Risk is implicit in all decisions that are made. How these decisions are made will affect how successful the corporation can be in achieving its objectives.

In ISO 31000, a risk management framework becomes a set of components that provide the
foundations and organizational arrangements for designing, implementing, monitoring, reviewing, and continually improving risk management throughout the organization. This is different than what is currently done in an ERM.
Benchmarking to ISO 31000
To manage reputation, a corporation needs to have a continuous process that supports internal
changes and decisions and allows it to respond well to external changes – especially those
emerging stakeholder concerns that can affect its reputation. For this to take place effectively, the corporations must embed risk management in their normal business practices and translate that throughout the value chain. Here’s how this can be accomplished:
First, all of the risk management initiatives can be benchmarked to the ISO 31000 risk management guidance. From this benchmarking process, the corporation will be able to design a risk management framework to suit its business processes, structure, risk profile and risk appetite. 
Second, the corporation can benchmark all of its operating management systems (including the ERM) to the ISOConsolidated Annex SL format. This is the document that all ISO management systems are required to use as part of the revision process.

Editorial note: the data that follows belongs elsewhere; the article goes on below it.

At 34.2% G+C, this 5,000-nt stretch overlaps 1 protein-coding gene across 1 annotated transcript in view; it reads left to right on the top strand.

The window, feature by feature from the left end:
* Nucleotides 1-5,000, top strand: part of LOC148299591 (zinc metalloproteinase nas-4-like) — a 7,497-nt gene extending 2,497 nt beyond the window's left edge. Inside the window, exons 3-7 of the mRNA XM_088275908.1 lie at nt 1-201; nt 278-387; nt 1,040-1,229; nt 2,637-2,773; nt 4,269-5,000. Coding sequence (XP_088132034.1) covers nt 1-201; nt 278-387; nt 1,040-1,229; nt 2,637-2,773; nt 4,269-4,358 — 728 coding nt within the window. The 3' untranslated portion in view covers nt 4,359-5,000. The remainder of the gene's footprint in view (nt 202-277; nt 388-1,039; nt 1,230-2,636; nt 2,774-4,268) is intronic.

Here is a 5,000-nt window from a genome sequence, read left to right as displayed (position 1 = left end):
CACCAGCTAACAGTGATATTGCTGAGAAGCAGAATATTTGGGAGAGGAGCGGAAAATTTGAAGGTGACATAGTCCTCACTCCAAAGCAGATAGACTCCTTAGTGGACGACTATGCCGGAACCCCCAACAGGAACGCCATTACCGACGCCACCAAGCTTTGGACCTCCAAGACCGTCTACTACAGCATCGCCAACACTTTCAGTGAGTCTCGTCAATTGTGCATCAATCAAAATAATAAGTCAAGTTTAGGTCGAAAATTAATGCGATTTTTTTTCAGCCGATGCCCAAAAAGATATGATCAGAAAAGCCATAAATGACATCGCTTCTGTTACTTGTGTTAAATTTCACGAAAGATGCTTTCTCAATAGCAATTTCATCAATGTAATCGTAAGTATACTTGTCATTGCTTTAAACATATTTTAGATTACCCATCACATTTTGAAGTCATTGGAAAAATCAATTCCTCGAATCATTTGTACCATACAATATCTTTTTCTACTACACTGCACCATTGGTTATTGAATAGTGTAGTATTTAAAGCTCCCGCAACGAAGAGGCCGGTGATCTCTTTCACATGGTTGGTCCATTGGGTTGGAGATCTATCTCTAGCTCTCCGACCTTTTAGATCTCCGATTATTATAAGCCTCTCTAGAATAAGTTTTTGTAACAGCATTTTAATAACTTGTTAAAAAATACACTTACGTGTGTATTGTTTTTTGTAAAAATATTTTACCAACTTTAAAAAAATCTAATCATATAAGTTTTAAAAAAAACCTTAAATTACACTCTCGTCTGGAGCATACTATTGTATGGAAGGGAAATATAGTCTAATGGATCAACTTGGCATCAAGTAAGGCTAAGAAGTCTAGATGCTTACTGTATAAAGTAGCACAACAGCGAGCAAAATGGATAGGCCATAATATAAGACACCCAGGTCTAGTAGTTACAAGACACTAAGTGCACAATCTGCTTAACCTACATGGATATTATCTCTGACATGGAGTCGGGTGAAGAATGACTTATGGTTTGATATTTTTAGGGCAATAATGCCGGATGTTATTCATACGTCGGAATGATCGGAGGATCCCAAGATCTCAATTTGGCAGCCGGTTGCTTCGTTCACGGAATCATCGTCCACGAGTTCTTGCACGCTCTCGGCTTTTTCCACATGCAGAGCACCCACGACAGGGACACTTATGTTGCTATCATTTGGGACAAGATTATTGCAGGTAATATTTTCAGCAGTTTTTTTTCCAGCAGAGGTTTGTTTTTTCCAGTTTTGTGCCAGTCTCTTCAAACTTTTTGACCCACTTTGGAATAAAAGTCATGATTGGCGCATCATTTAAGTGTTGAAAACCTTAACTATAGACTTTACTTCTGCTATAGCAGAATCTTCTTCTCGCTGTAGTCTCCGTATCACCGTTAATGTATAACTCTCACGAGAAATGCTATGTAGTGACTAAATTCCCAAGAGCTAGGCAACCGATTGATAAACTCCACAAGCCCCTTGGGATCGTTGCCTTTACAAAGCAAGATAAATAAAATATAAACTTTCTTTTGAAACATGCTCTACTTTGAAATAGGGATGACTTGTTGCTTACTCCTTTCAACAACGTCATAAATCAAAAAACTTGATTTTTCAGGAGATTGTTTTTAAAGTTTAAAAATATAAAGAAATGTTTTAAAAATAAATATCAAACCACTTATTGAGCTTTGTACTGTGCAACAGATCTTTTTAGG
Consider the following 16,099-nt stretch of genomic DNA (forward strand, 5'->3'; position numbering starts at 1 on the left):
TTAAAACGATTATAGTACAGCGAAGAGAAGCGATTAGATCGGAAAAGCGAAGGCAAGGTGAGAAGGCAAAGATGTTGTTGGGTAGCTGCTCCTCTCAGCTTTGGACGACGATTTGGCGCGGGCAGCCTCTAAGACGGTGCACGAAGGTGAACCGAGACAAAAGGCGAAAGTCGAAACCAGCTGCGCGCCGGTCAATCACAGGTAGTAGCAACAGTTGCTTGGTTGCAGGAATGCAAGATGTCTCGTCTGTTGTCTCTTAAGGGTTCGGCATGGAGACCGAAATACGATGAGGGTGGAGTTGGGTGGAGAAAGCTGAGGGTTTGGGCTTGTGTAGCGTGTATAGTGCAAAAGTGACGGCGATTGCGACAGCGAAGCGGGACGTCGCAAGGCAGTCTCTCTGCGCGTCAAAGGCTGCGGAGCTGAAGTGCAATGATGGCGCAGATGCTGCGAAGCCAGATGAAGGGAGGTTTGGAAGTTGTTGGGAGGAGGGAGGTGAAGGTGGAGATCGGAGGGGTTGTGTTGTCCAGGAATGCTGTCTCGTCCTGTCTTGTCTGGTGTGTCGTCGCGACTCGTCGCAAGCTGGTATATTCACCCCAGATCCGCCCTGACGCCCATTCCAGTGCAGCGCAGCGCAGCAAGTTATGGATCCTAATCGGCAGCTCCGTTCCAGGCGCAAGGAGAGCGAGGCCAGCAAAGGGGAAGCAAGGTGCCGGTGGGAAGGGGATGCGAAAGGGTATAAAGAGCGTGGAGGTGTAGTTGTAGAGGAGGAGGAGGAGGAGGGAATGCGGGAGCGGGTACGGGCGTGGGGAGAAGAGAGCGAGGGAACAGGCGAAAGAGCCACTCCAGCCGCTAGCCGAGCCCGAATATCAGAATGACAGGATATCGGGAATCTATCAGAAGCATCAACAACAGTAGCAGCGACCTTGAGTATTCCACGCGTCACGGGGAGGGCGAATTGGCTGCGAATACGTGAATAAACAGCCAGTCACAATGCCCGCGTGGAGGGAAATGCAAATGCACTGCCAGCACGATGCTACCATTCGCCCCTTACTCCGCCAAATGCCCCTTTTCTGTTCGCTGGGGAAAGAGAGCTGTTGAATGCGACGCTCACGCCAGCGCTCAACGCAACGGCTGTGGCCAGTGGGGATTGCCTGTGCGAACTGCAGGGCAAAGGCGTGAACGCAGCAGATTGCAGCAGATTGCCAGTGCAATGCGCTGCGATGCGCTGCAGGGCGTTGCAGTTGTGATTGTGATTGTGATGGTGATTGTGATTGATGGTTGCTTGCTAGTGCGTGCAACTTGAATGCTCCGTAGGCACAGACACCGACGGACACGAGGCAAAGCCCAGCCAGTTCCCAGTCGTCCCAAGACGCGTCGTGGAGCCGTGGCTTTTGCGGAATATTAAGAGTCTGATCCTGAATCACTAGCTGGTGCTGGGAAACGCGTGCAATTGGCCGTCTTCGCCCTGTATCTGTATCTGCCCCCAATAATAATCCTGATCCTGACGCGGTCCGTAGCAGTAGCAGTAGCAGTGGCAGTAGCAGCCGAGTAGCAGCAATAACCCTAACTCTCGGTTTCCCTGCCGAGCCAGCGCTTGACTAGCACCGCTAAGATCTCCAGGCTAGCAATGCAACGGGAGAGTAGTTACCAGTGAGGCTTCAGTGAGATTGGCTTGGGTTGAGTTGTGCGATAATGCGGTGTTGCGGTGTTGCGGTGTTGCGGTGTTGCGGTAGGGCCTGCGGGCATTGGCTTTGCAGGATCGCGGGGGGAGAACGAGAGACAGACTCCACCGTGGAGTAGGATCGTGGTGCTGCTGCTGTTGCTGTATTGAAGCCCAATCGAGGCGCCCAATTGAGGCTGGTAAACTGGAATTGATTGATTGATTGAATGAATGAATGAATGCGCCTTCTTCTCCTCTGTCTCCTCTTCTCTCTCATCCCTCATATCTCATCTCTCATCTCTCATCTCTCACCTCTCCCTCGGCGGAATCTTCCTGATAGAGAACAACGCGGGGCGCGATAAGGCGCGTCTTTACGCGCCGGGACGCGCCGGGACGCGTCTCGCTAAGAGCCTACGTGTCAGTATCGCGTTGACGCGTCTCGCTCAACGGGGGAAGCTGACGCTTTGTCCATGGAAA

Three standards have already been released in this format: business continuity, information security and assets management. In 2015, the new quality and environmental management systems will be released in the Annex SL format. If all of the corporation operating systems are placed on the same platform, it is possible to embed the risk management framework in all of these programs. 
Third, the corporation can benchmark how operating management systems are used
throughout the value chain. It is essential to have a risk management framework for the entire
enterprise that describes the broad strategies to be pursued to manage reputation.
Conducting these benchmarks can lead to a continuous process that supports the development
and implementation of the strategy of the corporation and builds on what is already in place.
A successful enterprise risk management program that spans the entire value chain will mean the pharmaceutical industry can be tough minded about how it can build and maintain the strong reputation that it deserves. We are reminded of the character of Dorothy in the “Wizard of Oz.” She always had the means of achieving her objective (going home). She only needed to effect the strategy to make it happen.
This article was written by Dr. Bob Pojasek, RL Expert Sustainability and Risk Management and was published in the July 2014 Pharmaceutical issue of RepRisk Insight, an ESG Risk publication co-founded by RL Expert and its partner RepRisk AG for the financial markets and their investee multinational corporations.